Commenting on the Critics with Simon Columb….
First and foremost, I hope you have had a lovely Christmas. I was very lucky to be given my very first Kindle and it has already opened the door to plenty of reading material I may have otherwise missed. My first book selection was Laremy Legel’s Film Criticism: A Decade Behind the Scenes in the Movie Industry. Legel writes an easy-going expose into the modern film critic, but crucially the experience of writers in the USA. Often, he will go a little off-track and highlight his own bugbears and frustrations with cinema itself – one of which is Opening Credits…
“…seriously, you don’t care who the casting director was. I don’t care … yet there they are, splashed up on screen, taking up my time, getting me out of the mood for a movie. Credits, by their very definition, are founded in reality … This is the antithesis of preparing me for a fictional world where I’m supposed to believe in motivations and character arc”
The book is available on Amazon here.
He explains how the James Bond iconic opening credits is acceptable and how Catch Me If You Can’s “stylish” sequence (which, in turn, was influenced by Saul Bass and his credits for Alfred Hitchcock, Stanley Kubrick and Martin Scorsese) “jazzed” him up. His argument is simple (and dates back to 2007, and the original article this book chapter is expanded from for Film.com) – that all it is, is vanity.
As far as opening credits go, I adore them. I believe that, though I am not making a note of every name that flickers on the screen, I am acclimatising to the tone of the film. The carved-out letters and arresting Newton-Howard score for Signs; the vast, empty landscapes and Newman score for Wall-E; the playful jazz and Windsor-EF-Elongated font of every Woody Allen film. The heighten my sense and prepare me for what is to come.
Too often, I begin watching a film and uttered those fateful words, “oh, this is gonna be good…” before the opening credits have finished (and, sometimes it is good … sometimes it isn’t). Rewatching For a Few Dollars More (titles by Iginio Lardani) over Christmas reminded me of how exciting, and slick, Sergio Leone’s western was. The Opening Credits are integral to that. Morricone’s score alone immediately takes hold of you and demands your attention. The list goes on and on – and though, cynically, we can argue (as Legel does) that it is merely a guise to celebrate the egos of filmmakers, it is also an art form in and of itself. Like all art forms, it can fail – but that does not mean it is to be erased all together.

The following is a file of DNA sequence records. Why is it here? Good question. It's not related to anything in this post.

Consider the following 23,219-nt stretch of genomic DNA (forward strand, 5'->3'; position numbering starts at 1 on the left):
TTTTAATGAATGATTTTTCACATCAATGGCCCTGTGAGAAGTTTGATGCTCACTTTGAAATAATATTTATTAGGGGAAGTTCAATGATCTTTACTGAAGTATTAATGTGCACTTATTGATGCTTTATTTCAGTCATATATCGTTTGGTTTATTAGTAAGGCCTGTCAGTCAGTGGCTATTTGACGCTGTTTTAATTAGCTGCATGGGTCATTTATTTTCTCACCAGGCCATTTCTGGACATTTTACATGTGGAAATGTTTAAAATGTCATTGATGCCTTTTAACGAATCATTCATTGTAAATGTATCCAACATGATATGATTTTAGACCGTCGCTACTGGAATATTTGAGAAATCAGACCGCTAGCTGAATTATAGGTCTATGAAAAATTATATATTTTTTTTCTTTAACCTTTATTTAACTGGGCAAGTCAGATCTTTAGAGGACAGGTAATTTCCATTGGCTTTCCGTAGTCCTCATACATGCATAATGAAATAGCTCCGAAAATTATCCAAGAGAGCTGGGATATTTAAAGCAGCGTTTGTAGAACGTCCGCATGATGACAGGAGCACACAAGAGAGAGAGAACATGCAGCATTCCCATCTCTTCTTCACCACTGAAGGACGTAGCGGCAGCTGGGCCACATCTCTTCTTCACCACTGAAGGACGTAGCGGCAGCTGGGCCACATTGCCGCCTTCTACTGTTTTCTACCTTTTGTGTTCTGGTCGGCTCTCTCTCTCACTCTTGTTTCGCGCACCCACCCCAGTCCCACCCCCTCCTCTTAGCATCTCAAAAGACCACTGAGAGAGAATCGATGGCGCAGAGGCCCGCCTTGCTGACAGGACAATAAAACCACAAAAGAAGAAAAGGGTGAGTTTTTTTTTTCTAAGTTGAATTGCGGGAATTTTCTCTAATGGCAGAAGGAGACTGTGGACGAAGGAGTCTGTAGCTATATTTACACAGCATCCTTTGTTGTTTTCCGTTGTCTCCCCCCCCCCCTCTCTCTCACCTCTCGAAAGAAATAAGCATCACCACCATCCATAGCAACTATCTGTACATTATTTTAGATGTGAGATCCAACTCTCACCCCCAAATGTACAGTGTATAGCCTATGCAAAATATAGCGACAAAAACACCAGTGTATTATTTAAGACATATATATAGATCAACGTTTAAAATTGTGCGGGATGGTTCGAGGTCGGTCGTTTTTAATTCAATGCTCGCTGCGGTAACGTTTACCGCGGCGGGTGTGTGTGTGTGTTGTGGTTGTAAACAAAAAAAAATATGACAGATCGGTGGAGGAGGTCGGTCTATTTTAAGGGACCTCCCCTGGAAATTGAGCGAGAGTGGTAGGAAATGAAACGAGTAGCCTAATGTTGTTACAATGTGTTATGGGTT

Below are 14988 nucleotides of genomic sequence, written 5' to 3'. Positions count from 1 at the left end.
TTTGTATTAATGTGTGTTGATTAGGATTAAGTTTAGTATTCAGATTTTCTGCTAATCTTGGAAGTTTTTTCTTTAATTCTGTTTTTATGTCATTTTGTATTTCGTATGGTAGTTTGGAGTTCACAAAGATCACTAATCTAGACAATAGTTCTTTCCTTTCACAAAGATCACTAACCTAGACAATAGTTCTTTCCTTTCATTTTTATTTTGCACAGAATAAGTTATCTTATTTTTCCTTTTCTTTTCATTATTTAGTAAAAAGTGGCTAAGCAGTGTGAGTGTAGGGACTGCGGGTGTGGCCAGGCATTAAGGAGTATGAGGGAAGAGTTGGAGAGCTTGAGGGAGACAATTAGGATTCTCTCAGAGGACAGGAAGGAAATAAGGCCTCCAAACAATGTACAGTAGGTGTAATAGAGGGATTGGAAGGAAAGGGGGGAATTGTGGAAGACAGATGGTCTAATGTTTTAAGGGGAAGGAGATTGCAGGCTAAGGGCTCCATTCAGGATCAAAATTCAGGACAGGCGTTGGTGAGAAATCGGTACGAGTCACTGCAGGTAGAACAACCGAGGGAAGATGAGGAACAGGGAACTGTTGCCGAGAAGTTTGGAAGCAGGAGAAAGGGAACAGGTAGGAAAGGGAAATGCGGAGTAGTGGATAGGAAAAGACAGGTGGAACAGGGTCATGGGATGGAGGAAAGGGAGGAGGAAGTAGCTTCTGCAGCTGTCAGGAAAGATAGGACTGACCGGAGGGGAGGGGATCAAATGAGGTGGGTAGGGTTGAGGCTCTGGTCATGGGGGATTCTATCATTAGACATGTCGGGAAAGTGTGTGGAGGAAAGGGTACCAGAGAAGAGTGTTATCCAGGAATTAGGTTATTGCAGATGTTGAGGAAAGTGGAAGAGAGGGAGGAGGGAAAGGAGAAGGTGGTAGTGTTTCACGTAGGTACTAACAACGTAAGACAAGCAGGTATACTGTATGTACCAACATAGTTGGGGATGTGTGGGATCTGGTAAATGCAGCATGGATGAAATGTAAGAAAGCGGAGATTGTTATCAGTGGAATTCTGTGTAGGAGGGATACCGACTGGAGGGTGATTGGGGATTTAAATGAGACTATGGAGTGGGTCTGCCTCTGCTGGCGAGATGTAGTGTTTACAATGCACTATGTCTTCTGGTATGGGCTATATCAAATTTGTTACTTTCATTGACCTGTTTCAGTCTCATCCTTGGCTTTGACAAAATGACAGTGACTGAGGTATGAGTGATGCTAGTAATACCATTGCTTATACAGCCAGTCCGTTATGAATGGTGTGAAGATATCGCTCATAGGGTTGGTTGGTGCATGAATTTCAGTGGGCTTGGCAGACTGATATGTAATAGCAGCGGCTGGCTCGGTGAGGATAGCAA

Modern graphic designer Kyle Cooper (Fight Club, Iron Man and Se7en) is widely seen as the natural extension of Saul Bass, while Daniel Kleinman has taken over the majority of title duties on the 007 series. These are pioneers in modern filmmaking – and yet their names are rarely seen during the opening credits (maybe the James Bond ones…)
I appreciate that some films take great pride in beginning without opening credits – immediately starting the film after the studio logos. But that is up to the director. A catch-all criticism of all Opening Credits is insulting to the art form itself, inaccurate in its argument that audiences do not require it and naïve towards to the nature of cinema itself.
Legel argues that opening credits ultimately break down the fourth wall of the cinema. It tells the audience, explicitly, that it is not real – and, by extension, the motivation and character arcs are not real too. Does a reader claim the pages of the book “reveal” the lack of truth in a story? Do cinema-goers recoil in horror when a close-up or stylish-edit focuses our attention on something different? Does the crackle of a record “reveal” the manufactured process of vinyl – and therefore lose the authenticity of the “real” musician?
I like you Laremy, but Opening Credits are part-and-parcel of the medium – and a part that makes cinema so fascinating. In fact, Philip French refused to leave a cinema until the closing credits were finished as he believed that, as a critic, he is paid to stay throughout the film in its entirety. In that regard, even the closing-credits that many ignore, is a vital part of the cinema experience. And finally, why shouldn’t we celebrate the artists involved? Filmmaking is much, much more than a single man directing others – and opening credits, at the very least, tell us about the many, many people involved in the process of filmmaking. Something that too often gets ignored – more than the closing credits are.
NB. Th website The Art of the Title is a brilliant website that analyses and celebrates the artistry of the opening credits.